wildlife biologist with Florida Fish and Wildlife Conservation Commission, unable to lift themselves off the ground due to their weight and size, “the birds need a very high place so they can get the lift they need.” “Phillips Point may be one of the tallest buildings in West Palm Beach,” said Dr. Maurice Thomas, coordinator of the Biology Department. “So they tend to gravitate towards it.” Thomas also attributes thermals to the allure of these buildings. Thermals occur when warm and cool air mixes. The mixture then results in an upward spiral of air that these birds use to gain altitude. The heat radiating from Esparante and Philips Point mixes perfectly with the cool ocean breeze from the Intracoastal Waterway. The Esperante building is white and therefore radiates less heat than Phillips Point. So, there is a greater amount of vultures circling Phillips Point than Esperante. Turkey vultures tend to ride a se-
ries of thermals to great exponential heights, and then soar downward reaching speeds up to 60 miles per hour until they catch another current. Turkey vultures are not only attracted to this area due to thermal conditions. These birds feed on carrion, dead animals including fish, and shoreline vegetation. Being social birds, turkey vultures tend to roost in large numbers. Turkey vultures are federally protected under a migratory bird sanctuary ordinance but this isn’t the only reason these birds are tolerated in such high numbers. Turkey vultures are clean. By defecating on their own legs, strong acid in their urine cleanses them from harmful bacteria they may have picked up from dead carcasses. Water in their urine also helps keep them cool in the heat of South Florida. These birds are thriving off of our high buildings, ideal food sources, and optimal thermals. And in return they keep our beaches and streets clean of rotting organisms.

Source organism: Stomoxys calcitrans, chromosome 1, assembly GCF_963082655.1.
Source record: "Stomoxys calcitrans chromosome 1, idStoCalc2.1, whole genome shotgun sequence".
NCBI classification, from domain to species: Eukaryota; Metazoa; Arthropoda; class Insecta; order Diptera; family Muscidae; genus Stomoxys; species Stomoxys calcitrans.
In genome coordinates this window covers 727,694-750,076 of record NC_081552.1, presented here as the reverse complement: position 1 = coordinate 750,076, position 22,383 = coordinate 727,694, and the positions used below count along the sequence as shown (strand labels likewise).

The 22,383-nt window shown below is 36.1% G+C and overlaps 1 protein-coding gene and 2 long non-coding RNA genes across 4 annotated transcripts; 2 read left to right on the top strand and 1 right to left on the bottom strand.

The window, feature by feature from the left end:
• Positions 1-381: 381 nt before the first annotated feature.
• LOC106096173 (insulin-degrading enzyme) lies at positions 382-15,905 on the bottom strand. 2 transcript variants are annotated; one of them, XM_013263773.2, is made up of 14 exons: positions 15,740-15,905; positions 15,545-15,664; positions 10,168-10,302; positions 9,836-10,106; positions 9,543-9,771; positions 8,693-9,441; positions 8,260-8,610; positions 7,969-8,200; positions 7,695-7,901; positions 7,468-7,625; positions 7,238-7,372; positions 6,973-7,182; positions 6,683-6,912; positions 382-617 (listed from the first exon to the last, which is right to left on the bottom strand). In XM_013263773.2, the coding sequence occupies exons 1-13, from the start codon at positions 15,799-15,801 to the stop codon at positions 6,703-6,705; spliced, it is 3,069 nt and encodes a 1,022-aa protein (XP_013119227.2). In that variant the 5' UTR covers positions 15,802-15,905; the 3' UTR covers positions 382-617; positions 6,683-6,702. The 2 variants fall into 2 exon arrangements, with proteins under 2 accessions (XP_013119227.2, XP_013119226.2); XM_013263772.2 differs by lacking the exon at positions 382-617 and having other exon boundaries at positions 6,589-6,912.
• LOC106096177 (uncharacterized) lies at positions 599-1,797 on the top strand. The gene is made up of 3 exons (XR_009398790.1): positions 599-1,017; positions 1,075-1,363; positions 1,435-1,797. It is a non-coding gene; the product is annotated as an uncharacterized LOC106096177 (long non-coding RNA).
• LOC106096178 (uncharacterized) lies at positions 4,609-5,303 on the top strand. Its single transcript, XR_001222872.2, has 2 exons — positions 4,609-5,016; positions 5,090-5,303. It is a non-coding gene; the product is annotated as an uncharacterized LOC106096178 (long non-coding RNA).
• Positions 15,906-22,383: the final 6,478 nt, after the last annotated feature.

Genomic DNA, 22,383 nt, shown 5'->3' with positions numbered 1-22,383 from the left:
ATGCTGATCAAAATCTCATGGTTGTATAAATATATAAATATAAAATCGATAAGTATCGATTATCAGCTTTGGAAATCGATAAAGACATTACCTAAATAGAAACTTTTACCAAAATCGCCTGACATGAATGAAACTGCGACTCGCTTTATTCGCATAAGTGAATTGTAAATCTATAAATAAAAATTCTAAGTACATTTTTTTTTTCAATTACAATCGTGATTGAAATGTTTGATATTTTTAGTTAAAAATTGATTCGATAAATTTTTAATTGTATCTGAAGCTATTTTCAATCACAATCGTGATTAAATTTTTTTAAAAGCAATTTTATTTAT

Turkey vultures lurk above PBA campus By Kaitie Chassé Contributing Writer
Soaring high above our heads, silent fliers share our very own concrete ecosystem. Turkey vultures can easily be seen soaring just a couple blocks from campus, high above the Esperante and Philips Point office buildings. The turkey vulture, cathartes aura, has a wing span of up to 6 feet in length and can weigh up to 6.5 pounds as an adult. They are native to southern areas of the United States as well as Central and South America. Since these birds are so large, any flapping of their wings would be extremely laborious; therefore, turkey vultures have the ability to sour for hours at very high altitudes without expending any energy. In order to keep stability in flight, they tend to teeter back and forth while flying with their wings slightly dihedral, meaning in a v-shape. According to Ricardo Zambrano, a